Corticosteroids: early psychiatric side-effects

Risk of early psychiatric side-effects is one of several important safety issues for healthcare professionals to discuss with patients and carers, who should seek urgent medical advice in the event of any worrying symptoms.

Article date: September 2007

Corticosteroids are used in varying doses to treat a wide range of diseases. Psychiatric side-effects can occur with all systemic steroids. A recent case report of the suicide of a 16-year-old has highlighted the need to consider these common reactions and warn patients and their carers about the risks.

Types of reaction

A wide range of psychiatric reactions have been reported in association with corticosteroids, including: affective disorders (eg, irritable, euphoric, depressed, and labile mood, and suicidal thoughts); psychotic reactions (eg, mania, delusions, hallucinations, and aggravation of schizophrenia); behavioural disturbances; irritability; anxiety; sleep disturbances; and cognitive dysfunction (including confusion and amnesia).

Onset, severity, frequency, and risk factors

Psychiatric symptoms typically emerge a few days or weeks after the start of treatment. Risks may be higher with high doses compared with low doses, although there is no clear relation between dose and type, severity, or duration of reactions. Most patients recover from these reactions after dose reduction or withdrawal, although specific treatment might be necessary.

Reactions can occur in adults and children. In adults, the frequency of severe psychiatric reactions might be as high as 5–6%.(Lewis DA, Smith RE. J Affect Disord 1983; 5: 319–32) Psychiatric side-effects have also been reported on withdrawal of corticosteroids. Patients with previous history or close family history of severe affective disorders (especially steroid psychosis) should be treated with particular care; however, there is no firm evidence of an increased risk in these patients compared with others.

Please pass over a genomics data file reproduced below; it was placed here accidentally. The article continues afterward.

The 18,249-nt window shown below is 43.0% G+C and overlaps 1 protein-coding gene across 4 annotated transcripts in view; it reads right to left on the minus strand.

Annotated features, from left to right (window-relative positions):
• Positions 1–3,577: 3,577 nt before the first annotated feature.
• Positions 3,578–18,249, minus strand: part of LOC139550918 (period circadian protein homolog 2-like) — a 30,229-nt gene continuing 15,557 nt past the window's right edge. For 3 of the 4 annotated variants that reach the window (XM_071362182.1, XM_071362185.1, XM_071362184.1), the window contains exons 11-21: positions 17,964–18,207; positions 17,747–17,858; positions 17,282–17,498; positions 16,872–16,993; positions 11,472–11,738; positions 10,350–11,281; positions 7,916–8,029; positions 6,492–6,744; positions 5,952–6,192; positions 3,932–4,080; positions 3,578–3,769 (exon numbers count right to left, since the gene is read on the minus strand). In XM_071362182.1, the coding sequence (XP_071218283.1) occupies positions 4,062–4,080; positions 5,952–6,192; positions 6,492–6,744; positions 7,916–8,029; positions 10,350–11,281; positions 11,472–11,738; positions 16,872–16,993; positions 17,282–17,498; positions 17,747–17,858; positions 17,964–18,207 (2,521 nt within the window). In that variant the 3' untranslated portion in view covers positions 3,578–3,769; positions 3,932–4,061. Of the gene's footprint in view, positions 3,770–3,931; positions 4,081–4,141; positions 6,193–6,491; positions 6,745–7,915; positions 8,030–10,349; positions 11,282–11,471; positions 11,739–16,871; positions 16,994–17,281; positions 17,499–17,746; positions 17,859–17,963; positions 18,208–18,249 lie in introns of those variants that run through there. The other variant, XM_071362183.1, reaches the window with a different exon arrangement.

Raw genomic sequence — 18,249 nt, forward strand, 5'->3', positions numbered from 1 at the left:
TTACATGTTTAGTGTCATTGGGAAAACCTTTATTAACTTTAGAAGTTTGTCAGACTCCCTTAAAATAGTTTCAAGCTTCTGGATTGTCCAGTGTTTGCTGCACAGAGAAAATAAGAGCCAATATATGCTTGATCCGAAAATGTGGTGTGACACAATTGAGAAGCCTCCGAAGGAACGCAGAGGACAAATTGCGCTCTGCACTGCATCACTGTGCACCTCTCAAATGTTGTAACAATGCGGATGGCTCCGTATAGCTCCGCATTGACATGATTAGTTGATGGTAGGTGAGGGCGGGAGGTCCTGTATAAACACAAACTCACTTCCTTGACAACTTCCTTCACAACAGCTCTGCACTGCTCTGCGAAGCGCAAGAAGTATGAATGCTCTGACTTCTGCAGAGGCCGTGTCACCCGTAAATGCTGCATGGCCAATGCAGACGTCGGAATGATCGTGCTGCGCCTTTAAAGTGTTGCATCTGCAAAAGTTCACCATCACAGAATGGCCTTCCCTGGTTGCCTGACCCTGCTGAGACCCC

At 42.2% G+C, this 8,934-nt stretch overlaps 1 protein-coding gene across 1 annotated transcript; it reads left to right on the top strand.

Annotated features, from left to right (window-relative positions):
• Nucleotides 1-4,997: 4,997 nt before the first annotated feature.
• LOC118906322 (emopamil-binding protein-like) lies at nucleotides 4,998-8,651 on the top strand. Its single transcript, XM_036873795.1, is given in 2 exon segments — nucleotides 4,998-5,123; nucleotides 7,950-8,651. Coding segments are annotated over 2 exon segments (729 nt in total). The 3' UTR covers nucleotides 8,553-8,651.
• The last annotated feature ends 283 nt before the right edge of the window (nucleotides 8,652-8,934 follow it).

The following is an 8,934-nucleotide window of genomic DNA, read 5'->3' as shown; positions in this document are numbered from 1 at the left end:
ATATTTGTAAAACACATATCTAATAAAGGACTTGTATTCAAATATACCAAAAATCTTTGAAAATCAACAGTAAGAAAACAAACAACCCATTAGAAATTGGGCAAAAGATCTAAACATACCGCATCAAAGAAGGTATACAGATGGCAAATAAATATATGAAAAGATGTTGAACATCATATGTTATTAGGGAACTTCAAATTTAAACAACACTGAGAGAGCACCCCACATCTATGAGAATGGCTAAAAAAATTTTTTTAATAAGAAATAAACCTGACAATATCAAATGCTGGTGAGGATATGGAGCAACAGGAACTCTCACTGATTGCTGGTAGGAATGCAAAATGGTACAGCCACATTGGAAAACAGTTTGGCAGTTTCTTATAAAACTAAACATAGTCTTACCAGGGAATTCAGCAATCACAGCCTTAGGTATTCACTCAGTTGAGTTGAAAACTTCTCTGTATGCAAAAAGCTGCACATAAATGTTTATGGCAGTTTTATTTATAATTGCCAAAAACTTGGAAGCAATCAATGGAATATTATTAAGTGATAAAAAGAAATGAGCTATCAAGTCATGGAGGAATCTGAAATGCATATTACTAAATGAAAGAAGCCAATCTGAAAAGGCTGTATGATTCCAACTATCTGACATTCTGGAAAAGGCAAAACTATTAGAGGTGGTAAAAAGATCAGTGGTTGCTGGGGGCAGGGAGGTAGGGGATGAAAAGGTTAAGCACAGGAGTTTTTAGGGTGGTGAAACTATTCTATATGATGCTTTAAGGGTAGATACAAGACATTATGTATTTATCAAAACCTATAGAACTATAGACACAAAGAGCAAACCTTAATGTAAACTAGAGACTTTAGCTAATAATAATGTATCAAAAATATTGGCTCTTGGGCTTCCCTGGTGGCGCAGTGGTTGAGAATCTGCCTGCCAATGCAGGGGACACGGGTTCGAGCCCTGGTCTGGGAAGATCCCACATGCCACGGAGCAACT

Important information for patients and carers

  • All patients (or their carers) should be informed of the important benefits of steroid treatment, and should be warned of the most important safety issues associated with acute and chronic use (see box below)
  • All patients (or their carers) who receive systemic steroids should receive a Patient Information Leaflet
  • All patients should seek urgent medical advice in the event of worrying symptoms (eg, suicidal thoughts) or illness while taking systemic steroids
  • Patients who take systemic steroids for more than 3 weeks or high-dose inhaled steroids should not stop treatment abruptly, and should be given a steroid card by their doctor or pharmacist (Current Problems in Pharmacovigilance 1998; 24: 5–7, (Current Problems in Pharmacovigilance: Volume 24 (Pages 5-10) May 1998),(Current Problems in Pharmacovigilance 2006; 31: 5, Current Problems in Pharmacovigilance: Volume 31 (pages 1-12) May 2006)

A list of questions and answers for patients on the safety of corticosteroids is available on the MHRA website.

Key safety issues to discuss with patients given systemic steroids and their carers

  • Endocrine: adrenal suppression, Cushing’s syndrome

  • Eye: cataracts, glaucoma, and papilloedema

  • Gastrointestinal: ulceration, pancreatitis, candidiasis

  • Immune: increased susceptibility to infections—especially chickenpox

  • Musculoskeletal: myopathy, osteoporosis, fractures, growth suppression

  • Neurological: aggravation of epilepsy

  • Psychiatric: psychosis; affective (eg, risk of suicide), behavioural, and cognitive disorders

Article citation: Drug Safety Update September 2007, vol 1 issue 2: 9.

See also…
Steroid medicines - Q&A for patients

Published 11 December 2014